There have been many brief and detached accounts of the Bastille current in the English sphere of literature; but this is the first connected and important history that has hitherto satisfied the curiosity of the public regarding an event that must be considered with no ordinary degree of attention. The throne of him whom the French deemed a despot was only to be essentially shaken by the destruction of the worst engine of its tyranny; and when the adamantine bars of the gates of that terrible castle were destroyed—when the secrets of the prison-house were displayed—when the dark dungeon of slavery was illuminated by the torch of popular vengeance—then emanated from that dismal abode young Liberty.
Originally written by G.W.M. Reynolds and published in The Monthly Magazine in 1837: List awhile, and I will tell / Crimes that caus’d a doom so fell / I Know, then, that as we led afar / The Saviour unto Golgotha, / Where, as the ban of all our race, / The cross was rear’d tow’rds heay’n’s face.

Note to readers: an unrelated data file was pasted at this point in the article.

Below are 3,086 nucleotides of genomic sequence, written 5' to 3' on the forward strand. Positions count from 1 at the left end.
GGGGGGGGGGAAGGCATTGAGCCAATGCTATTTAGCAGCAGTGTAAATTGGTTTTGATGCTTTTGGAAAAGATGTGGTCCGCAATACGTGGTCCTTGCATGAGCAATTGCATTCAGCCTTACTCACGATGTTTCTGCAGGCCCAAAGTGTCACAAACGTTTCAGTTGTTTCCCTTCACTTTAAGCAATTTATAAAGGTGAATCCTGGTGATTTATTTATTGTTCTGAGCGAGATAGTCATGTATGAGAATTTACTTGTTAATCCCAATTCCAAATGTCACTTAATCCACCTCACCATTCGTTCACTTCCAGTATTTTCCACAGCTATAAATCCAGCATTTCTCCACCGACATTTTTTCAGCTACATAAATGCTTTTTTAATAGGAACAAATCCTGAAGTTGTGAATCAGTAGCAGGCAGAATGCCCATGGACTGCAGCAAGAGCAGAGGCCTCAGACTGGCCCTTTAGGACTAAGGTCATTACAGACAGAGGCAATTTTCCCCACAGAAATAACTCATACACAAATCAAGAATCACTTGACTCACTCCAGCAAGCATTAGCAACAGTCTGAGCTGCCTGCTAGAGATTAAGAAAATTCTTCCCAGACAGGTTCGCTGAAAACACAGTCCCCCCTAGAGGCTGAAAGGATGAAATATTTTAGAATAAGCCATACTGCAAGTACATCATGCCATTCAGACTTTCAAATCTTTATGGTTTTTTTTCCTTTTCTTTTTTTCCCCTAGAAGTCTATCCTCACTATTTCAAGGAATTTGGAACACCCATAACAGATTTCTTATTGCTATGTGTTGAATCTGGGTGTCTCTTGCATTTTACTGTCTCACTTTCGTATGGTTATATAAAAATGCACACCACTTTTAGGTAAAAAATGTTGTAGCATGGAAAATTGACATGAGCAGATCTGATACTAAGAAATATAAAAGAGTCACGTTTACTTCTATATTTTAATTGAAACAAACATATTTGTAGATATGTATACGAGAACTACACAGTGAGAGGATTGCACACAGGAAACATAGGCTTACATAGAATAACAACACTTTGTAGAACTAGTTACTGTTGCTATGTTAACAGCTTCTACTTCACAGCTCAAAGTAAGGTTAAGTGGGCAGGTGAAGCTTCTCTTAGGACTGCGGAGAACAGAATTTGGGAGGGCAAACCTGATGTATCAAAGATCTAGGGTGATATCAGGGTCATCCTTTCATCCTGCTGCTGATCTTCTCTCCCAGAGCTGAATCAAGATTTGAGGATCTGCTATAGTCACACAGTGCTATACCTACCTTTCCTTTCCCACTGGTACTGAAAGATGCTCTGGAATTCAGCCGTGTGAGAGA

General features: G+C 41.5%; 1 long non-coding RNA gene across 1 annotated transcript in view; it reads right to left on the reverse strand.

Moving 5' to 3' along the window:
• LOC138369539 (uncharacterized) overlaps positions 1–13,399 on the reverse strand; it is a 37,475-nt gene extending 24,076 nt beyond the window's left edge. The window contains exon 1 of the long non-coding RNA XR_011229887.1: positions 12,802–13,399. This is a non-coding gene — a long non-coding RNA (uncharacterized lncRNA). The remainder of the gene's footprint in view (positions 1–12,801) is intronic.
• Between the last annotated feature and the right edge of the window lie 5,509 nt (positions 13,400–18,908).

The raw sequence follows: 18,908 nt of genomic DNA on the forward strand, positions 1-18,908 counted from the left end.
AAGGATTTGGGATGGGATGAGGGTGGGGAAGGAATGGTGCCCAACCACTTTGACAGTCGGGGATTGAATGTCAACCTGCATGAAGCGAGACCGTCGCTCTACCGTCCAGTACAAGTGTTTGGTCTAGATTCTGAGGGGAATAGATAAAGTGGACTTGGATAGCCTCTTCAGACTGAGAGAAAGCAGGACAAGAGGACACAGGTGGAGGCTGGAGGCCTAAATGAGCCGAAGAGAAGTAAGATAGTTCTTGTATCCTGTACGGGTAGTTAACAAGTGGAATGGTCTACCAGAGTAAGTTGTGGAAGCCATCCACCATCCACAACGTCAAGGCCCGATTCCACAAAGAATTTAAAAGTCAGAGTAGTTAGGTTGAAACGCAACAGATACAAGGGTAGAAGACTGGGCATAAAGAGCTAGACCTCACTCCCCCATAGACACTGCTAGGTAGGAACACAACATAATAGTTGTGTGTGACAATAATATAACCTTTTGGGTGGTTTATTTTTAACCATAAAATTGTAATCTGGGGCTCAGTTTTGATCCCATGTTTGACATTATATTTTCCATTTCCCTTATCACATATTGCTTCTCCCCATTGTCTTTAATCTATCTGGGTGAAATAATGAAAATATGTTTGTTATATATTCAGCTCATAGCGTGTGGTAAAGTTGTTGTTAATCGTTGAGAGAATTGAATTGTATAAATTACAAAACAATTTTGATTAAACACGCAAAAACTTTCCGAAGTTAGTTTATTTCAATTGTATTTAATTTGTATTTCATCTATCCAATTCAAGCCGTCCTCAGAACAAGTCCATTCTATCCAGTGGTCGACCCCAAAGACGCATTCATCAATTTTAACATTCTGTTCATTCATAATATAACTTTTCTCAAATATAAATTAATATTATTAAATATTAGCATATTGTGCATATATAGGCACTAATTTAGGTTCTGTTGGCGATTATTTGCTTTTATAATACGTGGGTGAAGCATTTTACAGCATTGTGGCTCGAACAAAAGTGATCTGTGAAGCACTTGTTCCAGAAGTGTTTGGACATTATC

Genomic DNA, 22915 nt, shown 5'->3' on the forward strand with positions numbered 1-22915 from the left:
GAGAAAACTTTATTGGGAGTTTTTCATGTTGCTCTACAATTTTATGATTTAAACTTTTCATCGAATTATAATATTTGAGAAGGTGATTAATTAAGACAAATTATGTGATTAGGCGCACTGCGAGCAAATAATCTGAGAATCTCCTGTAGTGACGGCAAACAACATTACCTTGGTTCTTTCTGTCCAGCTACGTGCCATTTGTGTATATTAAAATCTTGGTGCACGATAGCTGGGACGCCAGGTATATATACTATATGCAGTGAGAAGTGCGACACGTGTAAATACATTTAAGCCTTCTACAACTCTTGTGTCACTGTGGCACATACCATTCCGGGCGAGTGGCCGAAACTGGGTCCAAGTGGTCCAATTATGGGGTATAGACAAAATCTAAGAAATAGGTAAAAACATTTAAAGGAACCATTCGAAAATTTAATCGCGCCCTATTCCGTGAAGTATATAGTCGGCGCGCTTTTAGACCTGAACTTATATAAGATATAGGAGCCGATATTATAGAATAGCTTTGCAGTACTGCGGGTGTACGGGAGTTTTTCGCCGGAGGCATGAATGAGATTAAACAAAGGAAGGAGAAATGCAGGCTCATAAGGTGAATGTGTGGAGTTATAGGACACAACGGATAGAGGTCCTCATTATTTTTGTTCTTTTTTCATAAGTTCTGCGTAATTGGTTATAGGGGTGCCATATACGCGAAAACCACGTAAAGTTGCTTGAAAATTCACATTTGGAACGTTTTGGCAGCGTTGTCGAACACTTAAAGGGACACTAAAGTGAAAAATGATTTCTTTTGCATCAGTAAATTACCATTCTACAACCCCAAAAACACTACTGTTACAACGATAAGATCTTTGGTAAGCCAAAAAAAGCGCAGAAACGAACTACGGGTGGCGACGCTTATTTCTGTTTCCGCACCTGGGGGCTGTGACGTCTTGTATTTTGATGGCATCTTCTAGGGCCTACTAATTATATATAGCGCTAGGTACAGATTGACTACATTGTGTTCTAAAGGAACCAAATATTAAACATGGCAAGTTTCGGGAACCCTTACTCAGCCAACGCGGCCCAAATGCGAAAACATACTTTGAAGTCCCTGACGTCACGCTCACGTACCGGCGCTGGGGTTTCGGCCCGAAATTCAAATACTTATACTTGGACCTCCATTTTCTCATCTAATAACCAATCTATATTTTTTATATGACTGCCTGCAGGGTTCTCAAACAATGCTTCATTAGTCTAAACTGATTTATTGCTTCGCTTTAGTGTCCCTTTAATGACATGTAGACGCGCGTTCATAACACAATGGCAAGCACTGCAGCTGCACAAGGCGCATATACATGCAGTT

A poem written by Victor Hugo in 1833 and translated by G.W.M. Reynolds: Behold the ball-room flashing on the sight, / From step to cornice one grand glare of light; / The noise of mirth and revelry resounds, / Like fairy melody on haunted grounds.
Written by Victor Hugo in 1835 and translated by G.W.M. Reynolds: How shall I note thee, line of troubled years, / Which mark existence in our little span? / One constant twilight in the heaven appears— / One constant twilight in the mind of man!
Frail plant, condemn’d to crouch beneath the storm, / Of earthly ills, and shiver to the blast, / That rules in this cold world, / Th’ungenial atmosphere.